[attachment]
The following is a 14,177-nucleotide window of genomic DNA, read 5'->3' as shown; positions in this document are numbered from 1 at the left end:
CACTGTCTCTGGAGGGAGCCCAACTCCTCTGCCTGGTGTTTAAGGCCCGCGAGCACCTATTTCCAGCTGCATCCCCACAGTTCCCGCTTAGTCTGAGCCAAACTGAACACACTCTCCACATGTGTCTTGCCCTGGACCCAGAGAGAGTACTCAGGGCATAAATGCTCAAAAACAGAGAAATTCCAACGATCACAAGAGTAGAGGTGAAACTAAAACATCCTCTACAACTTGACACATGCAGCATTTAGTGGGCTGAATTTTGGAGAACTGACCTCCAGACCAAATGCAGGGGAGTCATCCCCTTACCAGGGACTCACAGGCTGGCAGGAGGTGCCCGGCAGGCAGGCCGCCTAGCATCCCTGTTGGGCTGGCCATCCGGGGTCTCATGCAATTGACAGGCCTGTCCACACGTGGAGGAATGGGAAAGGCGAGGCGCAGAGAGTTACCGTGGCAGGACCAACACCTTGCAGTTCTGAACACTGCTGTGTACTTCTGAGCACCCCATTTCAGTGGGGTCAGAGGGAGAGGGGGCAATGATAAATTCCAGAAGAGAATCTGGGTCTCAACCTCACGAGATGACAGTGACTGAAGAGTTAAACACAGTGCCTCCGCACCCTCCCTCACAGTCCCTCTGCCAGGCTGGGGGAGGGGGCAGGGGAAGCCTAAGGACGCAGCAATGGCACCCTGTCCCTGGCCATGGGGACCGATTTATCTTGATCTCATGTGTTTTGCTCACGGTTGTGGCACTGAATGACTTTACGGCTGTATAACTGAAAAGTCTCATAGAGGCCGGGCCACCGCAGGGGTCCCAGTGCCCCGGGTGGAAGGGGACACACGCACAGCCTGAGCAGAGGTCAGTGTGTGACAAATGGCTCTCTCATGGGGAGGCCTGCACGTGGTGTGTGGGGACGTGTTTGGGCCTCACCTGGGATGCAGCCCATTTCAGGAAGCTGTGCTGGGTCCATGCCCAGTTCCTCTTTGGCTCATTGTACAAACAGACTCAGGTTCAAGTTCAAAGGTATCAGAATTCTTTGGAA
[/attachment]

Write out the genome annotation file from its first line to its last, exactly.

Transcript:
The following is a 14,177-nucleotide window of genomic DNA, read 5'->3' as shown; positions in this document are numbered from 1 at the left end:
CACTGTCTCTGGAGGGAGCCCAACTCCTCTGCCTGGTGTTTAAGGCCCGCGAGCACCTATTTCCAGCTGCATCCCCACAGTTCCCGCTTAGTCTGAGCCAAACTGAACACACTCTCCACATGTGTCTTGCCCTGGACCCAGAGAGAGTACTCAGGGCATAAATGCTCAAAAACAGAGAAATTCCAACGATCACAAGAGTAGAGGTGAAACTAAAACATCCTCTACAACTTGACACATGCAGCATTTAGTGGGCTGAATTTTGGAGAACTGACCTCCAGACCAAATGCAGGGGAGTCATCCCCTTACCAGGGACTCACAGGCTGGCAGGAGGTGCCCGGCAGGCAGGCCGCCTAGCATCCCTGTTGGGCTGGCCATCCGGGGTCTCATGCAATTGACAGGCCTGTCCACACGTGGAGGAATGGGAAAGGCGAGGCGCAGAGAGTTACCGTGGCAGGACCAACACCTTGCAGTTCTGAACACTGCTGTGTACTTCTGAGCACCCCATTTCAGTGGGGTCAGAGGGAGAGGGGGCAATGATAAATTCCAGAAGAGAATCTGGGTCTCAACCTCACGAGATGACAGTGACTGAAGAGTTAAACACAGTGCCTCCGCACCCTCCCTCACAGTCCCTCTGCCAGGCTGGGGGAGGGGGCAGGGGAAGCCTAAGGACGCAGCAATGGCACCCTGTCCCTGGCCATGGGGACCGATTTATCTTGATCTCATGTGTTTTGCTCACGGTTGTGGCACTGAATGACTTTACGGCTGTATAACTGAAAAGTCTCATAGAGGCCGGGCCACCGCAGGGGTCCCAGTGCCCCGGGTGGAAGGGGACACACGCACAGCCTGAGCAGAGGTCAGTGTGTGACAAATGGCTCTCTCATGGGGAGGCCTGCACGTGGTGTGTGGGGACGTGTTTGGGCCTCACCTGGGATGCAGCCCATTTCAGGAAGCTGTGCTGGGTCCATGCCCAGTTCCTCTTTGGCTCATTGTACAAACAGACTCAGGTTCAAGTTCAAAGGTATCAGAATTCTTTGGAA